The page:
COVID-19 and pregnancy: A review of clinical characteristics, obstetric outcomes and vertical transmission

Aust N Z J Obstet Gynaecol. 2020 Oct;60(5):640-659. doi: 10.1111/ajo.13204. Epub 2020 Aug 10.


Background: Since its emergence in December 2019, COVID-19 has spread to over 210 countries, with an estimated mortality rate of 3-4%. Little is understood about its effects during pregnancy.

Aims: To describe the current understanding of COVID-19 illness in pregnant women, to describe obstetric outcomes and to identify gaps in the existing knowledge.

Methods: Medline Ovid, EMBASE, World Health Organization COVID-19 research database and Cochrane COVID-19 in pregnancy spreadsheet were accessed on 18/4, 18/5 and 23/5 2020. Articles were screened via Preferred Reporting Items for Systematic Reviews and Meta-Analyses guidelines. The following were excluded: reviews, opinion pieces, guidelines, articles pertaining solely to other viruses, single case reports.

Results: Sixty articles were included in this review. Some pregnant participants may have been included in multiple publications, as admission dates overlap for reports from the same hospital. However, a total of 1287 confirmed SARS-CoV-2 positive pregnant cases are reported. Where universal testing was undertaken, asymptomatic infection occurred in 43.5-92% of cases. In the cohort studies, severe and critical COVID-19 illness rates approximated those of the non-pregnant population. Eight maternal deaths, six neonatal deaths, seven stillbirths and five miscarriages were reported. Nineteen neonates were SARS-CoV-2 positive, confirmed by reverse transcription polymerase chain reaction of nasopharyngeal swabs. [Correction added on 2 September 2020, after first online publication: the number of neonates indicated in the preceding sentence has been corrected from 'Thirteen' to 'Nineteen'.] CONCLUSIONS: Where universal screening was conducted, SARS-CoV-2 infection in pregnancy was often asymptomatic. Severe and critical disease rates approximate those in the general population. Vertical transmission is possible; however, it is unclear whether SARS-CoV-2 positive neonates were infected in utero, intrapartum or postpartum. Future work should assess risks of congenital syndromes and adverse perinatal outcomes where infection occurs in early and mid-pregnancy.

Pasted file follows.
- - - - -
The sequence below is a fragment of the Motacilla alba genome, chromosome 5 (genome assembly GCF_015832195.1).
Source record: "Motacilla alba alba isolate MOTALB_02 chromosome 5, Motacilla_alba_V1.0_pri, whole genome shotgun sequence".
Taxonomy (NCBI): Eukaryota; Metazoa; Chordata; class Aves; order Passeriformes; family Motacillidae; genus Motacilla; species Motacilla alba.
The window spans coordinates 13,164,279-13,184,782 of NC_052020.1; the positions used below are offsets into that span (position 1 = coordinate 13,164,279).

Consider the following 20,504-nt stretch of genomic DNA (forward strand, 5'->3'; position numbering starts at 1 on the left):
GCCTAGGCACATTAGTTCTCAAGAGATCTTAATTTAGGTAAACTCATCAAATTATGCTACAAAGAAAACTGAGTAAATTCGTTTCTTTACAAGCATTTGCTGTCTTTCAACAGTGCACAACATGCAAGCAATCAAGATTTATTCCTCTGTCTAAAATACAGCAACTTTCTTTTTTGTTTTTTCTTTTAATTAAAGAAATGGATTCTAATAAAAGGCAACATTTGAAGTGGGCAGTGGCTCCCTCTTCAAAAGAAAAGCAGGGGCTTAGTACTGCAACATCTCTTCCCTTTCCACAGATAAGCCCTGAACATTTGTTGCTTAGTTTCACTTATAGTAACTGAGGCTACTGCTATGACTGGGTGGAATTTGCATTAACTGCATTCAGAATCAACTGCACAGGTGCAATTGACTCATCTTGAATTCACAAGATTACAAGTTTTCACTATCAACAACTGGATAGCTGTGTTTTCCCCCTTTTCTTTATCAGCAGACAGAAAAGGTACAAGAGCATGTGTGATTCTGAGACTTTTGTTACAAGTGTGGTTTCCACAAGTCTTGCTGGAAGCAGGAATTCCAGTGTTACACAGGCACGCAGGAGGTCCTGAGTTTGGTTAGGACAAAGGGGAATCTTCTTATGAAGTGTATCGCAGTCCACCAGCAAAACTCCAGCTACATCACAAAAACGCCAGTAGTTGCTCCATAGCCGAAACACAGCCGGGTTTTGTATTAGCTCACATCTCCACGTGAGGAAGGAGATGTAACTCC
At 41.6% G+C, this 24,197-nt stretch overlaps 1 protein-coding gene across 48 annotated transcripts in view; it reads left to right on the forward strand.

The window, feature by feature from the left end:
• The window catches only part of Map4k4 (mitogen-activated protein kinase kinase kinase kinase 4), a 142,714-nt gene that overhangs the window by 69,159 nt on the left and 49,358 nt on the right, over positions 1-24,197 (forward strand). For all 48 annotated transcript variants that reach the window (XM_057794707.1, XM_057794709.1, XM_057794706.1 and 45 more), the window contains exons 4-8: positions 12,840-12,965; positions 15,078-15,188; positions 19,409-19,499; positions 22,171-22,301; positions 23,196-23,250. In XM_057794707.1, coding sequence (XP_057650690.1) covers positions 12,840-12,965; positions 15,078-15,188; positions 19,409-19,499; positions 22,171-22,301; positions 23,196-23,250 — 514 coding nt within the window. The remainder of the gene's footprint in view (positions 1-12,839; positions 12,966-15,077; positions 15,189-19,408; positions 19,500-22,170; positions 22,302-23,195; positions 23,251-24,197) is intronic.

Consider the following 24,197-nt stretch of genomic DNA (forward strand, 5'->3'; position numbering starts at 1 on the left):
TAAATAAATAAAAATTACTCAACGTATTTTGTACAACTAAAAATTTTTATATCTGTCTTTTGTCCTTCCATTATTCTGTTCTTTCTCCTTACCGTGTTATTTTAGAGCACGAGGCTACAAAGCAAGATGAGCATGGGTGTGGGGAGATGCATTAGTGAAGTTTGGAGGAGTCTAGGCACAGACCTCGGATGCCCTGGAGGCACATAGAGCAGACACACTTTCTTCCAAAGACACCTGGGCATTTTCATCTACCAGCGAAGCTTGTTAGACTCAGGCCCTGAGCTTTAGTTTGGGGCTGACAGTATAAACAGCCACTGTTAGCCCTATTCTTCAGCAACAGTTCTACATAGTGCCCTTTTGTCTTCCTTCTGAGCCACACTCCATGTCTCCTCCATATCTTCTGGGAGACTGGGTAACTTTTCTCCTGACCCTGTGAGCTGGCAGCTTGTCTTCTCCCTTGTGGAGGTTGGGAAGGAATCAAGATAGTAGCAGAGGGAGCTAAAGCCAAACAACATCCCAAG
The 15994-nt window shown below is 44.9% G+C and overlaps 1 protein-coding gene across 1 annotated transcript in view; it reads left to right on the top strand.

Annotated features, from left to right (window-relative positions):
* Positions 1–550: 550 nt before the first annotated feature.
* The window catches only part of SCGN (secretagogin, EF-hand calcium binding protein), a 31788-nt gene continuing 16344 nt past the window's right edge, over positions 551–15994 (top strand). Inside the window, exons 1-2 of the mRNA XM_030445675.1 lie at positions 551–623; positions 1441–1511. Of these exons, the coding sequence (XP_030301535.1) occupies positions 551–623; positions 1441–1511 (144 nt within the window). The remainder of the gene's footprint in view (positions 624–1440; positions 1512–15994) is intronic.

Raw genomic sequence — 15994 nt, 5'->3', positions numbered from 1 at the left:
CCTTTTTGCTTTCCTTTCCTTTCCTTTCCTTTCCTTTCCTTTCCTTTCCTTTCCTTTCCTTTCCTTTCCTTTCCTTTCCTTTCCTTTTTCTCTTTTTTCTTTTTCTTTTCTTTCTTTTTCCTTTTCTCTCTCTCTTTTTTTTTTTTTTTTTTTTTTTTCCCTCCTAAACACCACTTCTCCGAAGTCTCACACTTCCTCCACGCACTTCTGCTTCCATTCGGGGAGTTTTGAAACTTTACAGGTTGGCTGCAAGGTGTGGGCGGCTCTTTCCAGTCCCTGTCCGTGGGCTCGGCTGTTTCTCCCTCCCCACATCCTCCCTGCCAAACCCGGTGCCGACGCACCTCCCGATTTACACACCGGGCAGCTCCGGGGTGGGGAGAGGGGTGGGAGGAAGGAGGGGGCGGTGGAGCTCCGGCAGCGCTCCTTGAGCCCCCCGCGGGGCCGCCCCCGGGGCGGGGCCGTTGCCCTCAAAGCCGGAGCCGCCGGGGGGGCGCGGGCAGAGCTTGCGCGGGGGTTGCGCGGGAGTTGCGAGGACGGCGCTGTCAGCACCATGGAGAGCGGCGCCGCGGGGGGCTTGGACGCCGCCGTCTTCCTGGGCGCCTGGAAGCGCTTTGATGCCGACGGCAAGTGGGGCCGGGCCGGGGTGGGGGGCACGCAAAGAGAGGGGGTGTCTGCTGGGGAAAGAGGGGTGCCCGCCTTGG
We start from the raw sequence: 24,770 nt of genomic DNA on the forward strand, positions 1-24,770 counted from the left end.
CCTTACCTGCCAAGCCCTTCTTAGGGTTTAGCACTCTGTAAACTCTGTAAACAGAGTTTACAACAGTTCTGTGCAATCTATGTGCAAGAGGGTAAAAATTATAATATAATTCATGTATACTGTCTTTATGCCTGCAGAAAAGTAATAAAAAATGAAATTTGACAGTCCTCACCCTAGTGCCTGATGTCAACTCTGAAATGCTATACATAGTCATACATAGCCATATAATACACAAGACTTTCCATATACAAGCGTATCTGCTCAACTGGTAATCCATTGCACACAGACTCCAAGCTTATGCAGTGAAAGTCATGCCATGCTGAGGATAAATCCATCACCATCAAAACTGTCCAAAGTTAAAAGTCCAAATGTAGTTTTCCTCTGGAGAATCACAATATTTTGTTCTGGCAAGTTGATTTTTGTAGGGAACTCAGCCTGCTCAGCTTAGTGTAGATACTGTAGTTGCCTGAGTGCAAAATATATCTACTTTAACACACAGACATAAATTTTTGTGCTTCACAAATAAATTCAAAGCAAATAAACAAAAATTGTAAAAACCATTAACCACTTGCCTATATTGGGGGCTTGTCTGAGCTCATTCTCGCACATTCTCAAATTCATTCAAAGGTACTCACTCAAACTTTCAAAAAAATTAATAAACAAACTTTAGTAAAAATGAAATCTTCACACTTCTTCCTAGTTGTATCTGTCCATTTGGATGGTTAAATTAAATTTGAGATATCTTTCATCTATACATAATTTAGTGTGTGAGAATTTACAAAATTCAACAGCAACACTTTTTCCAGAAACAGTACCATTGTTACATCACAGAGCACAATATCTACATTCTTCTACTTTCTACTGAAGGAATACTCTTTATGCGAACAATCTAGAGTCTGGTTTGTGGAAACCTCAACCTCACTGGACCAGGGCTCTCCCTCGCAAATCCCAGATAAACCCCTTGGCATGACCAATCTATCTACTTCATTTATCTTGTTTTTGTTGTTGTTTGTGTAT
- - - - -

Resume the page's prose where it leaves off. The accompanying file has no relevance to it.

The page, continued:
Keywords: COVID-19; SARS-CoV-2; novel coronavirus; pregnancy.

Publication types

  • Meta-Analysis
  • Systematic Review

MeSH terms

  • Abortion, Spontaneous / epidemiology
  • Adult
  • Australia
  • COVID-19
  • COVID-19 Testing
  • Clinical Laboratory Techniques / methods*
  • Coronavirus Infections / diagnosis
  • Coronavirus Infections / epidemiology
  • Coronavirus Infections / transmission*
  • Databases, Factual
  • Delivery, Obstetric / methods
  • Female
  • Humans
  • Infant
  • Infant Mortality / trends*
  • Infant, Newborn
  • Infection Control / methods
  • Maternal Mortality / trends
  • Pandemics / prevention & control*
  • Pandemics / statistics & numerical data
  • Pneumonia, Viral / epidemiology
  • Pneumonia, Viral / transmission*
  • Pregnancy
  • Pregnancy Complications, Infectious / diagnosis*
  • Pregnancy Complications, Infectious / epidemiology
  • Pregnancy Trimesters
  • Premature Birth / epidemiology
  • Retrospective Studies
  • World Health Organization
  • Young Adult